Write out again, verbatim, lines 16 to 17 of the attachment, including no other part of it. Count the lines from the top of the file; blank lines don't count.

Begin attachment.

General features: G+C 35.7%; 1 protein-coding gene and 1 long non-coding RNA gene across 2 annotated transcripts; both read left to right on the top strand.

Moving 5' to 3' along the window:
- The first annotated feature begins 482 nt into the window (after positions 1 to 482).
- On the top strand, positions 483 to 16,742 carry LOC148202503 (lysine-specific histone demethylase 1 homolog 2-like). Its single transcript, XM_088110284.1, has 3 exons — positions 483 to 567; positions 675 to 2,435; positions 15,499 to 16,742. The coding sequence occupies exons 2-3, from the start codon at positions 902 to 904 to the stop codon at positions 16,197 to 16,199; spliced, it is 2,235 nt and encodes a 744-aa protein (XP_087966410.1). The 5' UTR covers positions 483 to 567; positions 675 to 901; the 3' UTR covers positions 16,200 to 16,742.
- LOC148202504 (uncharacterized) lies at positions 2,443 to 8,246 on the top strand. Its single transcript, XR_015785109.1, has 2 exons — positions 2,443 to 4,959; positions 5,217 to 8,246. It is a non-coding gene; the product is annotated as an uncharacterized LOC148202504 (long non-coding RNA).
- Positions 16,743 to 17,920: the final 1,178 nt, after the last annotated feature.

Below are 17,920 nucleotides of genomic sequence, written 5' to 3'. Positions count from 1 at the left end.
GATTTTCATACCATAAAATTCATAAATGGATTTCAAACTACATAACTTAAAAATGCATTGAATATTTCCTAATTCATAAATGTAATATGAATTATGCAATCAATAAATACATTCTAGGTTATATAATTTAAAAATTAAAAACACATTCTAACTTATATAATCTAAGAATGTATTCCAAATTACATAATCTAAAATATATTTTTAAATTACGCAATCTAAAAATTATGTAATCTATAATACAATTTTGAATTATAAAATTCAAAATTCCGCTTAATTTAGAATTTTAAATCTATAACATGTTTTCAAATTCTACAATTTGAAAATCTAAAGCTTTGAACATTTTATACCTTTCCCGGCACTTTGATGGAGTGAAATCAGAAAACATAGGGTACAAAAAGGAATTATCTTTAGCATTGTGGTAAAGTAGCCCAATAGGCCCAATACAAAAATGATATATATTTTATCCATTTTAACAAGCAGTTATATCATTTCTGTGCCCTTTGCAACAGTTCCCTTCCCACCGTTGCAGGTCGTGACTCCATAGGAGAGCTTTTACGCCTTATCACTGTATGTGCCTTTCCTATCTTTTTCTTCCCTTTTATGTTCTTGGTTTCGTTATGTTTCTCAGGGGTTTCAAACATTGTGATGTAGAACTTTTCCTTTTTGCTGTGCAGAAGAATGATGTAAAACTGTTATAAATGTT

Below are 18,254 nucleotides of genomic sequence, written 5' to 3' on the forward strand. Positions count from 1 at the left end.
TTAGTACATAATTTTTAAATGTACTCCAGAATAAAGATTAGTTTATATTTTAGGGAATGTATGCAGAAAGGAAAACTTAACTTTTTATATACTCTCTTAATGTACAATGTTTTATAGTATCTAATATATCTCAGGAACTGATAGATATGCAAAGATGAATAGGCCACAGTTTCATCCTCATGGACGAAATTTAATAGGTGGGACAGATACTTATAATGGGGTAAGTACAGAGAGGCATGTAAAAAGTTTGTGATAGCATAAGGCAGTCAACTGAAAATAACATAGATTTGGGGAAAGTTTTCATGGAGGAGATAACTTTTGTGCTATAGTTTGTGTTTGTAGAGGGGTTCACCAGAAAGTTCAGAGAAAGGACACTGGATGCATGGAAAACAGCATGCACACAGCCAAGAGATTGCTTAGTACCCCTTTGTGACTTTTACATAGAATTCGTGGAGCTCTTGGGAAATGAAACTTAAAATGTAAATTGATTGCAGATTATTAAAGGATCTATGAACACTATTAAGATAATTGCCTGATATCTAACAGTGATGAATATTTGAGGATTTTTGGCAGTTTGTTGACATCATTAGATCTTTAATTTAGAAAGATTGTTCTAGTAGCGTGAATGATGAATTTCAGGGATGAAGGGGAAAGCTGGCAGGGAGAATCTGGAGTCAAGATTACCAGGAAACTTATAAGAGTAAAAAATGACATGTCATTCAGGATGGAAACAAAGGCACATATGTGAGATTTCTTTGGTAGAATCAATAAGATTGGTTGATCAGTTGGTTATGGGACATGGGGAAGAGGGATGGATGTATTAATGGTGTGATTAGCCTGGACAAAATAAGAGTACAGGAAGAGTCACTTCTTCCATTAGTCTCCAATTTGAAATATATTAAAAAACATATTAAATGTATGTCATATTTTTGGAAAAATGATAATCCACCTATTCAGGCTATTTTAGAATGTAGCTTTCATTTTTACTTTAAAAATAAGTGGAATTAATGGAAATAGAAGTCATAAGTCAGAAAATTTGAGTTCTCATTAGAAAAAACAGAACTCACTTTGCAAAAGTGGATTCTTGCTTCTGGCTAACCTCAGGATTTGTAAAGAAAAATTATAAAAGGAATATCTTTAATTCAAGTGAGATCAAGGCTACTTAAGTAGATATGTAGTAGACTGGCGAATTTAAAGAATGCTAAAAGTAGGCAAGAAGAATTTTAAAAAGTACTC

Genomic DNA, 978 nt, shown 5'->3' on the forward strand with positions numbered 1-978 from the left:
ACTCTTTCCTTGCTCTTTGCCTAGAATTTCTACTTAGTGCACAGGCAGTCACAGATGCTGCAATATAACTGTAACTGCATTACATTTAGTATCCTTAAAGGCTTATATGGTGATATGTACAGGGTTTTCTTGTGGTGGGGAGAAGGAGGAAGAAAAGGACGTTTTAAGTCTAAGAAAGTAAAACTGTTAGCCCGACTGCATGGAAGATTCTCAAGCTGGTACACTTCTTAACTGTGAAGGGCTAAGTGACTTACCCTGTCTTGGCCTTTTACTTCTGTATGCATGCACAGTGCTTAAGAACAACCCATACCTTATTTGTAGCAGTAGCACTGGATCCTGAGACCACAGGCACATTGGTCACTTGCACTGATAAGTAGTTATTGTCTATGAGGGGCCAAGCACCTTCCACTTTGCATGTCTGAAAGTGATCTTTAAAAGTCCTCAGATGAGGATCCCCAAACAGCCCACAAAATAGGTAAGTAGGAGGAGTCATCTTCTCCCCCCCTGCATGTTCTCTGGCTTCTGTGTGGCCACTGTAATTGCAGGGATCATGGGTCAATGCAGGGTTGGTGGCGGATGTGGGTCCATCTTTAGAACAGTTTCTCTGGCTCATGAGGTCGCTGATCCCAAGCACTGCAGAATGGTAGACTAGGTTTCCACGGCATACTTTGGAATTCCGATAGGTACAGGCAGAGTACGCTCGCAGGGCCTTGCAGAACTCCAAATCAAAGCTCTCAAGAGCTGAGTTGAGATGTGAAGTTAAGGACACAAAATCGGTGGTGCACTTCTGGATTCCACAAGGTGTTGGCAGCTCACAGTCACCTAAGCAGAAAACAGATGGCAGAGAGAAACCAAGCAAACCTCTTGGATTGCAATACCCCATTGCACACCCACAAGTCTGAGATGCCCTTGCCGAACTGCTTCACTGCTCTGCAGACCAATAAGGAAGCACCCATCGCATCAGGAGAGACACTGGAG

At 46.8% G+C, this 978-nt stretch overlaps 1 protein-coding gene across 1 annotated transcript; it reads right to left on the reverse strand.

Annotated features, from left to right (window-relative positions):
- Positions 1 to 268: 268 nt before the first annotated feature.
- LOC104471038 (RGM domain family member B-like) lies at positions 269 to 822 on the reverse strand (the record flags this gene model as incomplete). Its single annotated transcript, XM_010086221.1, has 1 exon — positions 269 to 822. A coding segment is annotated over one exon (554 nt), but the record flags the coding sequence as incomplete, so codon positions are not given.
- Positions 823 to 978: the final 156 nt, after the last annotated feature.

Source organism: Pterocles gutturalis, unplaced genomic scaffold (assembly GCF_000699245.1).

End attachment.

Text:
- LOC104471038 (RGM domain family member B-like) lies at positions 269 to 822 on the reverse strand (the record flags this gene model as incomplete). Its single annotated transcript, XM_010086221.1, has 1 exon — positions 269 to 822. A coding segment is annotated over one exon (554 nt), but the record flags the coding sequence as incomplete, so codon positions are not given.
- Positions 823 to 978: the final 156 nt, after the last annotated feature.